In the long history of the Olympics, no blueprint existed of how to react to such a tragedy. No longer a handful of athletes running around Greece, competitors from scores of nations traveled tens of thousands of miles to Munich, a city where hundreds of millions of dollars had been spent constructing facilities for the quadrennial event. Canceling the rest of the games would be financially painful for the International Olympic Committee and others and would strip athletes, who had trained for years, of the chance to earn once-in-a-lifetime medals.

Understandably, emotions trumped reason. The U.S. athletes, such as the basketball players, faced a choice. Should they head back to the States, regardless of what Olympic officials decided?

“Our first reaction was just to go home,” said Mike Bantom. “It was just scary the way the German police handled everything. It was bad enough that these guys came in and kidnapped these folks and were going to kill them, but then the German solution seemed to be to shoot everybody. It’s like, well, this is crazy. We need to get the hell out of here.”

Said Bobby Jones, “All I remember thinking in my mind is, ‘Surely the Olympics are over.’”

Recalled McMillen, “Originally I felt the Olympics should be canceled. But that would have held the future Olympics hostage.”

Beyond that, the world was shocked—if not revolted—by Germany’s mismanagement of the entire affair, from the onset of the hostage crisis to the tragic ending at Fürstenfeldbruck. It is hard to point to even one move that made sense or put the hostages closer to freedom. Learning from the Germans’ futility, future Olympics organizing committees started to spend hundreds of millions of dollars on security. One of the biggest outlays occurred in Greece in 2004, when about $1.5 billion was earmarked for the efforts, including seventy thousand police and military personnel.5 In fact, the Athens Games spent more on security than the entire cost of the Munich Olympics. Few cities are even bidding on hosting the games anymore, scared away in part by the expense of security to keep athletes and spectators safe.

Charles Bierbauer, a former senior Washington correspondent for cnn, worked for Westinghouse Radio during the games and was based in Germany. He noticed an immediate impact on security around the country afterward.

“All of a sudden you saw armored cars in embassies around Bonn. At German airports, you’d see police with weapons,” he recalled. “I think it was a watershed in terms of political terrorism. It was such a public venue. A handful of terrorists really captured public attention; everyone knew who Black September was.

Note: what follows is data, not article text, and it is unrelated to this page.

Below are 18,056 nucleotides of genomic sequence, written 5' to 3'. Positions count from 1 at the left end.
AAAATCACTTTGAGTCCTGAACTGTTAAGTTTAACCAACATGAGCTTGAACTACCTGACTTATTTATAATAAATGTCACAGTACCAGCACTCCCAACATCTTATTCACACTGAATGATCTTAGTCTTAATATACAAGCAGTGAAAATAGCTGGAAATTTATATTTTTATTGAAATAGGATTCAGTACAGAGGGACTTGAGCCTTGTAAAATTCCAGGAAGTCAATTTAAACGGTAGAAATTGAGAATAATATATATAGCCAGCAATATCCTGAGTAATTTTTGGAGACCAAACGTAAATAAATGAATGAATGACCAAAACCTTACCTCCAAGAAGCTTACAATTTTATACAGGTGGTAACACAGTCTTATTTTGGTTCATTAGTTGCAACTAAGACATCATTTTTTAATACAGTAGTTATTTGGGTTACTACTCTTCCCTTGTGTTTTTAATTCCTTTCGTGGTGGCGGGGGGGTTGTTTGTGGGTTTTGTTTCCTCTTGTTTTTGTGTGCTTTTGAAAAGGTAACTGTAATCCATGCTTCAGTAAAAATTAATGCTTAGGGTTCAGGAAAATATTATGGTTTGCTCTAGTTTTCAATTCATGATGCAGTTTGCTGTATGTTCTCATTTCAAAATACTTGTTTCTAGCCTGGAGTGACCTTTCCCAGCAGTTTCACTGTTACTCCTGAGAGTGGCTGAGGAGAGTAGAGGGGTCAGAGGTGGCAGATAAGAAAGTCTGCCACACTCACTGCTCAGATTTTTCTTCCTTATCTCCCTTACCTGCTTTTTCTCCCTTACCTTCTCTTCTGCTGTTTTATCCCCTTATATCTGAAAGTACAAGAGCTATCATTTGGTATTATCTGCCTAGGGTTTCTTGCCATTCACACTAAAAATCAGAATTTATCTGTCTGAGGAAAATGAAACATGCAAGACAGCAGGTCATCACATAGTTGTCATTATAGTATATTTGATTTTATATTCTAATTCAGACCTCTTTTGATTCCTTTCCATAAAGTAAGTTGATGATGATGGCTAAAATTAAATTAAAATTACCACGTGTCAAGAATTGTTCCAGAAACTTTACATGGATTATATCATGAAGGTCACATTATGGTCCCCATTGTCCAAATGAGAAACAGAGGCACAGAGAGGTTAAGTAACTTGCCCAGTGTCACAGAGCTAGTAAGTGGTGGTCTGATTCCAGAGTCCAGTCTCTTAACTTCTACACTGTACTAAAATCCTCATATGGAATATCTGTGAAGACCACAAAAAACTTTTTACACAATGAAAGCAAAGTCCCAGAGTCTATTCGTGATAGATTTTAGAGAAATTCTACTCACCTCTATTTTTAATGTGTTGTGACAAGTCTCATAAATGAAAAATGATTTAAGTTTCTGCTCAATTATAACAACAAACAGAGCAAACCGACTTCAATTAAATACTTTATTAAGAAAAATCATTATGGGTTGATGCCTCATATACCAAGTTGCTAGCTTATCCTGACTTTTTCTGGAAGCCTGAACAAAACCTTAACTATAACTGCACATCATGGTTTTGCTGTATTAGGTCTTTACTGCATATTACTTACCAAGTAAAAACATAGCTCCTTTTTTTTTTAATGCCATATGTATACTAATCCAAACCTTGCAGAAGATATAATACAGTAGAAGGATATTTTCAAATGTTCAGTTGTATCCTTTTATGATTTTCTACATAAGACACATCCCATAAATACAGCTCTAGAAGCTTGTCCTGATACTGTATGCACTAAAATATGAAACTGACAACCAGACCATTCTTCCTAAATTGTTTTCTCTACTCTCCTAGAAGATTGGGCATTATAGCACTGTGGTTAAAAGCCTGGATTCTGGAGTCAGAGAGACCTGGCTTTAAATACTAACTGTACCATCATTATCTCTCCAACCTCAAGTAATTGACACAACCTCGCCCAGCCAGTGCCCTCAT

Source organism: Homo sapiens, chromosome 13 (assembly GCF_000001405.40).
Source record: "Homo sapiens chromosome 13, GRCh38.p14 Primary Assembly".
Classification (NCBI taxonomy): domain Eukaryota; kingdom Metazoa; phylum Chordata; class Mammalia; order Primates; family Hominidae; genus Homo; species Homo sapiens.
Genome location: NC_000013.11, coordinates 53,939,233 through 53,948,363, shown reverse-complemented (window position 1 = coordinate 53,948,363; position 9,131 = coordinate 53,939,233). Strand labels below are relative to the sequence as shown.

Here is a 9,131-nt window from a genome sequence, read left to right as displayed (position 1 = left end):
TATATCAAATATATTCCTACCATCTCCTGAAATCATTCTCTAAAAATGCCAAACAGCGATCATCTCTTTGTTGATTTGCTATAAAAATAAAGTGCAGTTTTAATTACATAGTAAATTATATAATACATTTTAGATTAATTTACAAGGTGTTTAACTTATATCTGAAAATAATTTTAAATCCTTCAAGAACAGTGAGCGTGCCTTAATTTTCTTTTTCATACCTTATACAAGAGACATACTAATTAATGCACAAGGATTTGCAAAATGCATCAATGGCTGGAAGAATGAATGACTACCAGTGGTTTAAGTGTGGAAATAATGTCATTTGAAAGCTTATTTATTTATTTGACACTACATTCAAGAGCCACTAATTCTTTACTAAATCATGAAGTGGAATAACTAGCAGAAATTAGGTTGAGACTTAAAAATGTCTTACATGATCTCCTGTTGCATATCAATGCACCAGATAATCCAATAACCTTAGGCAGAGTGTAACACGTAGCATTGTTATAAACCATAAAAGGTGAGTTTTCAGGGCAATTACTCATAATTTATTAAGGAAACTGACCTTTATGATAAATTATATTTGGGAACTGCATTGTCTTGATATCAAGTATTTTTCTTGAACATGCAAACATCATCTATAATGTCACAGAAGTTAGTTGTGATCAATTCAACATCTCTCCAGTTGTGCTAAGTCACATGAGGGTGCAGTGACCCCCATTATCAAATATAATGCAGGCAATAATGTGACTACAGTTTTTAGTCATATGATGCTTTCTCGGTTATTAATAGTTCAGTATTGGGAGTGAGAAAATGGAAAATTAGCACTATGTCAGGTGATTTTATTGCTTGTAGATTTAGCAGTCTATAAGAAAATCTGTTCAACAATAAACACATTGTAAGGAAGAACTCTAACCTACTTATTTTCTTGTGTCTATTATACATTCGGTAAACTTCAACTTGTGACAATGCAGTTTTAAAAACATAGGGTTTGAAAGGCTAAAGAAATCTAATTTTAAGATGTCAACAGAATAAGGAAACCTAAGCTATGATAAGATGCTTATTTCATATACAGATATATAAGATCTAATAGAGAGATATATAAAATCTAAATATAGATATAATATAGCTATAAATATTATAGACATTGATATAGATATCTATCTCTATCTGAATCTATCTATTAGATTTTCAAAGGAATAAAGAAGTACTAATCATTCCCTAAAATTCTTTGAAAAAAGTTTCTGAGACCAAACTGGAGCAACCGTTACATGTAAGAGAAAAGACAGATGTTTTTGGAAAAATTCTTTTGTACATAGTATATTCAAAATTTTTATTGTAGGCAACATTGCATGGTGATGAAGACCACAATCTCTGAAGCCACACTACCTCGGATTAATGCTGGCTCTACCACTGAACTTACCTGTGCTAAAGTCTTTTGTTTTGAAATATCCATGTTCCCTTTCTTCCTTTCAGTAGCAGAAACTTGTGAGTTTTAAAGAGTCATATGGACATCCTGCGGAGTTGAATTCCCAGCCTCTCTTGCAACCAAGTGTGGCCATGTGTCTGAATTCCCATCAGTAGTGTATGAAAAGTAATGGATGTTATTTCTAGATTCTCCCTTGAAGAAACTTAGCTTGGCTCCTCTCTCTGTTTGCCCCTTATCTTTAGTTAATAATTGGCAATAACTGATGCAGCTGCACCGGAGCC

“That was a demarcation in terms of public officials and the public at large becoming much more vulnerable. Governments started to approach security much differently. Every time in the United States there’s been an attack, the security parameters expand. They never retreat.”

For German citizens and their leaders, the whole ordeal was a public relations nightmare, thanks to the hell on earth their forefathers had precipitated with the Holocaust. As noted in Munich 1972, “The scenario that unfolded on September 5 could not have been worse: Jews, having been invited to the Federal Republic of Germany and placed under the host country’s protective care, once again faced political murder on German soil.”

Essentially, the final determination of what to do lay in the hands of the person with more Olympic experience than anyone in the world: the IOC’s Avery Brundage. Born in the nineteenth century, the American had competed in the Olympics in Stockholm sixty years before, participating in the pentathlon and decathlon (one of the world’s greatest athletes ever, Jim Thorpe, won both events). In 1928 he became head of the Amateur Athletic Union, which provided the majority of the U.S. basketball Olympians across the decades. He ran the U.S. Olympic Committee (USOC) for years, championing the controversial decision not to boycott the 1936 games in Berlin in part because during a visit two years before, he was assured there would be no discrimination of Jews. Coubertin wanted Brundage to become part of the IOC; the two men shared great passion for amateur sports and for the Olympic ideal. In 1952 Brundage was elected president of the worldwide organization.

Because of the deaths of the two Israelis in the Olympic Village, already a decision had been made on September 5 to conduct a memorial service in the same spot where the glorious opening ceremony had taken place. No one knew then, of course, that the September 6 memorial would honor an additional nine deceased souls.

Roughly eighty thousand coaches, athletes, citizens, and others trudged into the Olympic Stadium that hot morning, where flags were lowered to half staff. Athletes entered both in civilian clothes and in uniforms.